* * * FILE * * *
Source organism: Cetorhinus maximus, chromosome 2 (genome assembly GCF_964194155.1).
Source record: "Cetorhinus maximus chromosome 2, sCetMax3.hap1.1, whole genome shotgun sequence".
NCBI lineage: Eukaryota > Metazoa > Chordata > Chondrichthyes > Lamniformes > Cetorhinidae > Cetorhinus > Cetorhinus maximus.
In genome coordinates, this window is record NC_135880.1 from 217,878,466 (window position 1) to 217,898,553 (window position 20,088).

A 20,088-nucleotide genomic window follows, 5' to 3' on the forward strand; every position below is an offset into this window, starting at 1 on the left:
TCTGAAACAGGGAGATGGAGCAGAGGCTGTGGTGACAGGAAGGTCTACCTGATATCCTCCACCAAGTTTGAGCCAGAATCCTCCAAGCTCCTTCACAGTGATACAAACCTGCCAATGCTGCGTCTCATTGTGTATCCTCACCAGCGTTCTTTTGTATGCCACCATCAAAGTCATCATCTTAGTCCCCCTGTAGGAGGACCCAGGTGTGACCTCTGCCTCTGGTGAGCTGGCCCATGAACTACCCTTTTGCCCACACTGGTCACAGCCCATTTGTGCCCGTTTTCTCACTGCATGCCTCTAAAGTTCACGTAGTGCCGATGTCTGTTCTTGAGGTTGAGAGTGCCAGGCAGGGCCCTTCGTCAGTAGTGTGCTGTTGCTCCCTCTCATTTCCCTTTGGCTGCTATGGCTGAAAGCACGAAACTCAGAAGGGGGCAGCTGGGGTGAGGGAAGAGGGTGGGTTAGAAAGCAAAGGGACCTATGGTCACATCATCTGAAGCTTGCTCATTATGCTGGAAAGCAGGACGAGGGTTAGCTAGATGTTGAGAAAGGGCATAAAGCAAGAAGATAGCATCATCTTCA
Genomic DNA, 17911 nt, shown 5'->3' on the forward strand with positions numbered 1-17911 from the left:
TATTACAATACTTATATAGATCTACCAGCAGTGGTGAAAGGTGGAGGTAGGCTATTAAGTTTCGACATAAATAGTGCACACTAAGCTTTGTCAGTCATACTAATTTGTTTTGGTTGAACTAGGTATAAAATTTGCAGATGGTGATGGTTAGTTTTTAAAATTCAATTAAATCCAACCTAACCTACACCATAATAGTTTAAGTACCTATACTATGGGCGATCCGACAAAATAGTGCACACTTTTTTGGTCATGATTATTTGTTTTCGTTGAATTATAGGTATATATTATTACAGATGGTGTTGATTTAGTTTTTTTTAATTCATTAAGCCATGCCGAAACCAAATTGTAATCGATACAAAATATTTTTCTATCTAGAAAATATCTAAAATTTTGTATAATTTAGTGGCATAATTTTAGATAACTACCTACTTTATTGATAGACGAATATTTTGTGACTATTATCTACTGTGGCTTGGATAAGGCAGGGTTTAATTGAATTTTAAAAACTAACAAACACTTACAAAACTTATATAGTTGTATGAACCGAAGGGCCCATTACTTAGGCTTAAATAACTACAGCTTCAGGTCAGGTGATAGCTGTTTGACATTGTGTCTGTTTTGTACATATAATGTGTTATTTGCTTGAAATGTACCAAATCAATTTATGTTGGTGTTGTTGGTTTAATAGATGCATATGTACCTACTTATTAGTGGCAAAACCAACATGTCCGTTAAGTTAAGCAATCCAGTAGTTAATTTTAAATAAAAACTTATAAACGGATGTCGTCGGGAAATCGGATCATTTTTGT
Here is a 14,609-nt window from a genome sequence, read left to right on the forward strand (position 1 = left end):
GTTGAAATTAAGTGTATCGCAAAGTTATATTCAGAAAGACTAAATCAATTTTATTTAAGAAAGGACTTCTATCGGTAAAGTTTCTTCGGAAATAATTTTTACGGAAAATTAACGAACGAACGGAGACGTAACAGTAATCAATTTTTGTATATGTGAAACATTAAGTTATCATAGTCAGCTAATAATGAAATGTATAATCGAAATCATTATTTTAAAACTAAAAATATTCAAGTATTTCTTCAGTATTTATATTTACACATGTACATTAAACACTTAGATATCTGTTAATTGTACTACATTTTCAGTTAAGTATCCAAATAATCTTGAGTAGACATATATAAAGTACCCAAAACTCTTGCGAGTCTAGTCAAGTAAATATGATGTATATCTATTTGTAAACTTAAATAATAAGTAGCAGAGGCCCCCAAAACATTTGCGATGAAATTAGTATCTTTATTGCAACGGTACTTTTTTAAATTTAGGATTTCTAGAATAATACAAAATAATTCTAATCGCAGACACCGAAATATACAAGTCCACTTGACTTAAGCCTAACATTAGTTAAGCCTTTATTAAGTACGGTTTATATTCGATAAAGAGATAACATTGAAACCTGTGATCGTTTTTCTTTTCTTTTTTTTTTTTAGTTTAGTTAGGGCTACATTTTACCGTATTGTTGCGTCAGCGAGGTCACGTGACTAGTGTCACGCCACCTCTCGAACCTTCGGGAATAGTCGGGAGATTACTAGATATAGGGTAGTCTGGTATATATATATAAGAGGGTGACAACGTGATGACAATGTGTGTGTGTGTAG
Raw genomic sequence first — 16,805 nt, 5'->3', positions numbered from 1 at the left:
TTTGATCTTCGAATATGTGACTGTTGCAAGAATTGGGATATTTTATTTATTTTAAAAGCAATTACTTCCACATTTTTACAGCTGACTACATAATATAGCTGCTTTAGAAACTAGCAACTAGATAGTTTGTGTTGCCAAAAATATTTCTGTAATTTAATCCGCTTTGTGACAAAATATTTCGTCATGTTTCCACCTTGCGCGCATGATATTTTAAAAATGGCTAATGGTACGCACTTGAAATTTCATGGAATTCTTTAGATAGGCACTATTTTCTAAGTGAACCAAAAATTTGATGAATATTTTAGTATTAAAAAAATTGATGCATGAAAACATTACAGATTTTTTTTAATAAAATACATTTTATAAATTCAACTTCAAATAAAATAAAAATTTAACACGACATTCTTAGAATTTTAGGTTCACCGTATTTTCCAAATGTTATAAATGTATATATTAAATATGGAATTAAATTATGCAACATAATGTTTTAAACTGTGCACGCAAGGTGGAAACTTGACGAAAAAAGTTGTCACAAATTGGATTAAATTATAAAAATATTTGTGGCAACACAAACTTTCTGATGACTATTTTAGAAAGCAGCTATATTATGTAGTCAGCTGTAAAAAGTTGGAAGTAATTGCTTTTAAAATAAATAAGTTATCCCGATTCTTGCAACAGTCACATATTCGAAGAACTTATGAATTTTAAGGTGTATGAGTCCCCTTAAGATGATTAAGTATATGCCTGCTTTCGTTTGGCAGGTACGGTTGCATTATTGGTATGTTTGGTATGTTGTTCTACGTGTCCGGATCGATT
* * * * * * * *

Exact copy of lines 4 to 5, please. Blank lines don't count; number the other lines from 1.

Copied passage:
In genome coordinates, this window is record NC_135880.1 from 217,878,466 (window position 1) to 217,898,553 (window position 20,088).

A 20,088-nucleotide genomic window follows, 5' to 3' on the forward strand; every position below is an offset into this window, starting at 1 on the left: